Google News - almost 6 years
A professional drummer since 1959, Goodwin has played with Bill Evans, Dexter Gordon, Art Pepper, Jim Hall, George Shearing and Bobby Hutcherson, and singers June Christy, Joe Williams, Tony Bennett and Manhattan Transfer. In 1969, he moved to the East
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MUSIC PROFILE: Kate Davis - Rochester City Newspaper
Google News - almost 6 years
Of course, she does listen to and learn from her favorite vocalists: Frank Sinatra, Ella Fitzgerald, Sarah Vaughan, June Christy, and Julie London. Her approach seems to be working; on her new CD, "Live At Jimmy Mak's," her tone, inflection,
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Morty Jacobs, George Burns' Longtime Musical Collaborator, Dies at 93 - Hollywood Reporter
Google News - almost 6 years
He composed the hit "Palomino" for singing cowboy Herb Jeffries, and his compositions "Lefty Louie" and "Tell Me More" were recorded by the David Rose Orchestra and June Christy, respectively. Jacobs also worked as a composer with Irving Taylor and
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'Jazz Night', the Annual Jerry Galley Memorial Scholarship Concert, Thursday ... - SitNews
Google News - almost 6 years
This piece has been recorded by June Christy, Barbara Streisand, Ella Fitzgerald and Bette Midler. Leslie Snodderly is the featured baritone saxophonist, in the Charles Mingus tune "Moanin'". Mingus recorded this tune on his "Blues and Roots" album
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Thinking Inside the Box (Musically, That Is)
NYTimes - over 7 years
THERE are numerous ways to invent history, as seen in this year's assortment of boxed sets. Some prefer the full-catalog purge, and others the rarities and remixes. Some celebrate received wisdom; others, alternate stories. And when all that's done, some start over, taking another look with fresh eyes. That there would be only one way to go about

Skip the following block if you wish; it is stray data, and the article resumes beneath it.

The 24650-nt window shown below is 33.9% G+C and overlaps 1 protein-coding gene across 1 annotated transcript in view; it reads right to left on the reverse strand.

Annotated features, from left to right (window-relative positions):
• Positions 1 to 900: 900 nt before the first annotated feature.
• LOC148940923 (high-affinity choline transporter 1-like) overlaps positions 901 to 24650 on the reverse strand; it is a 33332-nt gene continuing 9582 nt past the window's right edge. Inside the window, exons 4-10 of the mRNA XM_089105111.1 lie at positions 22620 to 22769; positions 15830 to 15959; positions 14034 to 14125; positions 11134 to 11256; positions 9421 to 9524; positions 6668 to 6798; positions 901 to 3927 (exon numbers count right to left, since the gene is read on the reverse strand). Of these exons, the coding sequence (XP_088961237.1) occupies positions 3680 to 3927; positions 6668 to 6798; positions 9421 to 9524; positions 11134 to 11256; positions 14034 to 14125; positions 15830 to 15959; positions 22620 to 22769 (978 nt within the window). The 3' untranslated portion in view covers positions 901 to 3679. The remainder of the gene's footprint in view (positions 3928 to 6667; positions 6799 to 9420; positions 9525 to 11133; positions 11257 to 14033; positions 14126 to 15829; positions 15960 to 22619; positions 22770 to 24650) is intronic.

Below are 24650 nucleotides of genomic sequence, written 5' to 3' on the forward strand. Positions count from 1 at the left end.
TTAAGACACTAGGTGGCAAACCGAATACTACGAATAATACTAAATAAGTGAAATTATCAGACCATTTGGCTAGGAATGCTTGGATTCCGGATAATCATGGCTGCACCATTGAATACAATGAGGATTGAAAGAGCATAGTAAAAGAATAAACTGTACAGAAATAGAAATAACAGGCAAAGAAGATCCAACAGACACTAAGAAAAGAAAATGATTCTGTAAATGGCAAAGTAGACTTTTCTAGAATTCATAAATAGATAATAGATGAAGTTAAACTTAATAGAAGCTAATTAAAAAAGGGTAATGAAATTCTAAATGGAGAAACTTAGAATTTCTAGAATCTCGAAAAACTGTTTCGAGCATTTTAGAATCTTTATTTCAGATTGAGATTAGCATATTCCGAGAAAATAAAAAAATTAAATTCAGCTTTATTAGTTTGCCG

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Corrections
NYTimes - over 7 years
An obituary last Tuesday about the jazz vocalist Chris Connor included several errors. She joined the Stan Kenton Band in 1953, as the obituary indicated at one point, not 1952, and she spent less than 5 months singing with the band, not 10 months. The singer whom Ms. Connor replaced in the Kenton band was Kay Brown, not June Christy. And Ms.
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Chris Connor, Jazz Singer Whose Voice Embodied A Wistful Cool, Dies at 81
NYTimes - over 7 years
Chris Connor, the great jazz singer whose lush, foggy voice and compressed emotional intensity distilled a 1950s jazz reverie of faraway longing in a sad cafe, died on Saturday in Toms River, N.J. She was 81 and lived in Toms River. The cause was cancer, her publicist, Alan Eichler, said. A singer who used little vibrato and was admired for her
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MUSIC REVIEW; A Voice That Smolders but Still Plays It Cool
NYTimes - over 8 years
Through much of her hourlong show at the Blender Theater at Gramercy on Thursday night, Melody Gardot weighed vulnerability against seductiveness, without really taking sides. ''Quiet Fire,'' one of her slinkier tunes, summed up the situation well. ''I'm burning up,'' Ms. Gardot cooed, before issuing a coy invitation, a pledge of surrender and, in
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MOVIE REVIEW | 'ANITA O'DAY: THE LIFE OF A JAZZ SINGER'; Fraught Life of a Cast-Iron Songstress
NYTimes - over 8 years
Watching the great jazz singer Anita O'Day croaking ''The Nearness of You'' in her mid-80s in the final moments of ''Anita O'Day: The Life of a Jazz Singer,'' it is impossible to determine whether she is addressing life or death. What seems clear in the interview that makes up the spine of the movie is that near the end of her life, the so-called
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Timeline
Learn about memorable moments in the evolution of June Christy
    LATE_ADULTHOOD
  • 1990
    Age 64
    Christy died at her home in Sherman Oaks, California of kidney failure on June 21, 1990, at the age of 64.
    More Details Hide Details Her remains were cremated and scattered off the coast of Marina Del Rey.
  • 1987
    Age 61
    She recorded an interview in 1987 for a Paul Cacia produced album called "The Alumni Tribute to Stan Kenton" on the Happy Hour label.
    More Details Hide Details A number of other Kenton alumni (Shorty Rogers, Lee Konitz, Jack Sheldon, among them) interspersed their tunes with reminiscences of the man and the years on the road. Christy toured one final time in 1988, again with Shorty Rogers. Her final performance was sharing the stage with Chet Baker.